Radioactive waste is the residual "useless" products generated from human activities entailing radioactive materials. Radioactive materials are commonly used in:
- medicine, for diagnostic examinations and nuclear medicine treatments (i.e. use of radiopharmaceutical products), as well as for radiotherapies (e.g., irradiation of tumors, intra-tissue implants);
- industry, for radiography purposes, sterilization purposes, quality control (e.g., measurement of thickness of materials), etc.;
- research and training, e.g. biological experiments, chemistry experiments;
- other specialized applications.
Radioactive waste in Greece originates from medicine, industry and research applications. The majority of them are medical waste, generated by the application of radioactive sources or materials in the medical sector. The medical waste is very short lived, low-level waste that following in-situ management can be released to the environment.
Apart from the medical waste, small quantities of other radioactive waste are generated in the country that require management. Indicatively:
- medium level radioactive waste are expected to be generated during the decommissioning of the NCSR “Demokritos” research reactor; an agreement for repatriation of the spent fuel to the country that provided the nuclear fuel is in place;
- radioactive waste are generated when equipment and consumer products containing radioactive materials, e.g. smoke detectors, lighting rods, fluorescent signs, complete their useful life;
- radioactive sources and materials detected in scrap metal imported by metal recycling industries are characterized as radioactive waste;
- radioactive sources out of regulatory control (cases of theft, loss or abandonment, etc.) become "orphan" and are characterized as radioactive waste.
Click to see the inventory of radioactive waste (February 2021).
According to the international standards, the final management solution for radioactive waste may be either release to the environment, provided that the established clearance levels are met, or disposal (emplacement without the intention of retrieval) within a radioactive waste disposal facility. The storage of radioactive waste is not considered as final management solution.
There does not exist a disposal facility in Greece. There exists a centralized facility for interim storage of radioactive waste. The interim storage facility operates under the Institute of Nuclear and Radiological Sciences and Technology, Energy and Safety (INRASTES) of the National Center for Scientific Research “Demokritos” (NCSR “D”).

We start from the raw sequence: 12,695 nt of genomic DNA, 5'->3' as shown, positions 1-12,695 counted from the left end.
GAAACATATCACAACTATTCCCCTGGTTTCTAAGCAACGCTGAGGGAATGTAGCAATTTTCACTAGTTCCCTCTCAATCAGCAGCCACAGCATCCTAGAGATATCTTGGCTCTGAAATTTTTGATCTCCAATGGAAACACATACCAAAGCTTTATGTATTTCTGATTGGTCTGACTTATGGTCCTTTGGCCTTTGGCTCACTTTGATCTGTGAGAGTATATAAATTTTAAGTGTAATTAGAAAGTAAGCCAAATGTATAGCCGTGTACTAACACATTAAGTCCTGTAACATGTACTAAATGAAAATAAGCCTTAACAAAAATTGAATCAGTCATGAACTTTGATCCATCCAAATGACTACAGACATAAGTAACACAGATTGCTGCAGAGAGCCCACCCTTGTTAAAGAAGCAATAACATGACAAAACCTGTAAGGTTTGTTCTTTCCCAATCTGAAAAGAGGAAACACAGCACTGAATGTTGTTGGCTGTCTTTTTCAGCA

Pursuant to Directive 2011/70/Euratom, all Member-States are responsible for the management, from the production till the final disposal of the radioactive waste they generate. Greece is responsible for the safe management of radioactive waste generated within the Greek territory, according to the provisions of the art. 4 of the Presidential Decree no. 122 (Government Gazette no. 177/A/12.08.2013), as amended by the Presidential Decree no. 91 (Government Gazette no. 130/Α/01.09.2017), and the National Programme (published in the Government Gazette no.4317/B/02.10.2020).
The decay time
Just like all radioactive materials, radioactive waste decays based on the half-life of the isotope included therein. For example, an amount of cobalt (Co-60) will remain half after a period of 5.6 years, which is the half-life of cobalt (Co-60). Each isotope has its own half-life, which may be extremely short, e.g. just 12 seconds for barium (Ba-143) or even extremely long, e.g. 1577 years for radium (Ra-226), 5730 years for carbon (C-14) and 4.5 billion years for uranium (U-238). Thus, some isotopes, and consequently radioactive waste, never "die" and a long-term and careful treatment in special installations is required, whilst a simple in-situ management is enough for short-lived isotopes.
Due to the hazard to public health and environment, radioactive waste has to be managed either directly by their producer or in the long-term within specialized facilities. According to the international standards, the following two methods of radioactive waste management may be applied:
• by release to the environment, provided that the established clearance levels are met. Such clearance levels have been set, on the condition that no person should receive a radiation dose above 10 μSv (microsievert) per year due to the total releases of radioactive substances into the environment. It should be noted that the dose limit for a person from all practices with ionizing radiation is 1000 μSν per year.
• by disposal (emplacement without intention of retrieval) within a radioactive waste disposal facility. There are several types of installations for the disposal of radioactive waste, such as land field disposal, near surface disposal, borehole, etc. The selection of the type of the disposal facility depends on multiple factors, such as the kind, the form, the status and the quantity of radioactive waste, the packaging of radioactive waste, the existing and future environmental, geological, seismic and climate conditions, the conducted studies (e.g. environmental, geological, hydrological, seismic) and the related scientific, research and development programs carried out, the programs for area reformations, the existing and future infrastructure, financial and social factors, etc.
What is the difference with nuclear waste
Nuclear waste refers to the nuclear spent fuel (containing uranium and fission products), which no longer may be used for the operation of a reactor. Due to their characteristics, their hazard and the need for special treatment, spent fuel, although being radioactive waste, is referred to and handled separately. Deep geological disposal is the generally accepted method for nuclear waste management.